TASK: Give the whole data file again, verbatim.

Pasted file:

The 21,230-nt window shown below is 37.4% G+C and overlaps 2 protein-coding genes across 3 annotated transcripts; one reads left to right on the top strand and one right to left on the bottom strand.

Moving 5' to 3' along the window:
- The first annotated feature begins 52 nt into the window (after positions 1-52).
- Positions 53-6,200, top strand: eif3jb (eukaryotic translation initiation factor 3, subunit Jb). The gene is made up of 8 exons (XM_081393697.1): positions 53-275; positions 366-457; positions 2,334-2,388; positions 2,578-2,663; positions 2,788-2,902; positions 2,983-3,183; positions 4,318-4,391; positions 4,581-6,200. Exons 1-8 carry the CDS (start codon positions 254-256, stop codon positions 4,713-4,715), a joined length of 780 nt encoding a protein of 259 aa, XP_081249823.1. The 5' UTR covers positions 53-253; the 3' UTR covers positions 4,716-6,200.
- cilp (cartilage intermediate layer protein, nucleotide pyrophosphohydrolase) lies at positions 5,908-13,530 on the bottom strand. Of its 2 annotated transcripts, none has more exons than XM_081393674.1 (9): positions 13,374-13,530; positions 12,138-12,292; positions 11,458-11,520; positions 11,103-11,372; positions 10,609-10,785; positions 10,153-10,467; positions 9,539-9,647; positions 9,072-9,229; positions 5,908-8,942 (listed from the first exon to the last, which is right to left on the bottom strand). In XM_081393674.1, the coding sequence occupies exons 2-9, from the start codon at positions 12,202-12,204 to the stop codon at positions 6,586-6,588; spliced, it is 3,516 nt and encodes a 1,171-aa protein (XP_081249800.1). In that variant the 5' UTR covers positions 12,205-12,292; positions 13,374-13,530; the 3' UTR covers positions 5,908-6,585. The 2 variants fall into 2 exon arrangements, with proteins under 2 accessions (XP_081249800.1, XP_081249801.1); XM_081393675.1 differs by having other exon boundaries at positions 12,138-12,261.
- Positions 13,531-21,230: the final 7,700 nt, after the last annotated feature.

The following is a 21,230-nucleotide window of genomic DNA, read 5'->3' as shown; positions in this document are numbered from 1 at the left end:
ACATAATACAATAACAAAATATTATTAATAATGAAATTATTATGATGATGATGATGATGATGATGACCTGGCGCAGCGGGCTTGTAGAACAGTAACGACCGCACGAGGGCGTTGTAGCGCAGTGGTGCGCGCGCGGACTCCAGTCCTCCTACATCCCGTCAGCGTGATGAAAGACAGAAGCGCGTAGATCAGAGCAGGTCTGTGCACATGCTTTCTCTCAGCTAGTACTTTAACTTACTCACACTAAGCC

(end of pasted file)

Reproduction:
The 21,230-nt window shown below is 37.4% G+C and overlaps 2 protein-coding genes across 3 annotated transcripts; one reads left to right on the top strand and one right to left on the bottom strand.

Moving 5' to 3' along the window:
- The first annotated feature begins 52 nt into the window (after positions 1-52).
- Positions 53-6,200, top strand: eif3jb (eukaryotic translation initiation factor 3, subunit Jb). The gene is made up of 8 exons (XM_081393697.1): positions 53-275; positions 366-457; positions 2,334-2,388; positions 2,578-2,663; positions 2,788-2,902; positions 2,983-3,183; positions 4,318-4,391; positions 4,581-6,200. Exons 1-8 carry the CDS (start codon positions 254-256, stop codon positions 4,713-4,715), a joined length of 780 nt encoding a protein of 259 aa, XP_081249823.1. The 5' UTR covers positions 53-253; the 3' UTR covers positions 4,716-6,200.
- cilp (cartilage intermediate layer protein, nucleotide pyrophosphohydrolase) lies at positions 5,908-13,530 on the bottom strand. Of its 2 annotated transcripts, none has more exons than XM_081393674.1 (9): positions 13,374-13,530; positions 12,138-12,292; positions 11,458-11,520; positions 11,103-11,372; positions 10,609-10,785; positions 10,153-10,467; positions 9,539-9,647; positions 9,072-9,229; positions 5,908-8,942 (listed from the first exon to the last, which is right to left on the bottom strand). In XM_081393674.1, the coding sequence occupies exons 2-9, from the start codon at positions 12,202-12,204 to the stop codon at positions 6,586-6,588; spliced, it is 3,516 nt and encodes a 1,171-aa protein (XP_081249800.1). In that variant the 5' UTR covers positions 12,205-12,292; positions 13,374-13,530; the 3' UTR covers positions 5,908-6,585. The 2 variants fall into 2 exon arrangements, with proteins under 2 accessions (XP_081249800.1, XP_081249801.1); XM_081393675.1 differs by having other exon boundaries at positions 12,138-12,261.
- Positions 13,531-21,230: the final 7,700 nt, after the last annotated feature.

The following is a 21,230-nucleotide window of genomic DNA, read 5'->3' as shown; positions in this document are numbered from 1 at the left end:
ACATAATACAATAACAAAATATTATTAATAATGAAATTATTATGATGATGATGATGATGATGATGACCTGGCGCAGCGGGCTTGTAGAACAGTAACGACCGCACGAGGGCGTTGTAGCGCAGTGGTGCGCGCGCGGACTCCAGTCCTCCTACATCCCGTCAGCGTGATGAAAGACAGAAGCGCGTAGATCAGAGCAGGTCTGTGCACATGCTTTCTCTCAGCTAGTACTTTAACTTACTCACACTAAGCC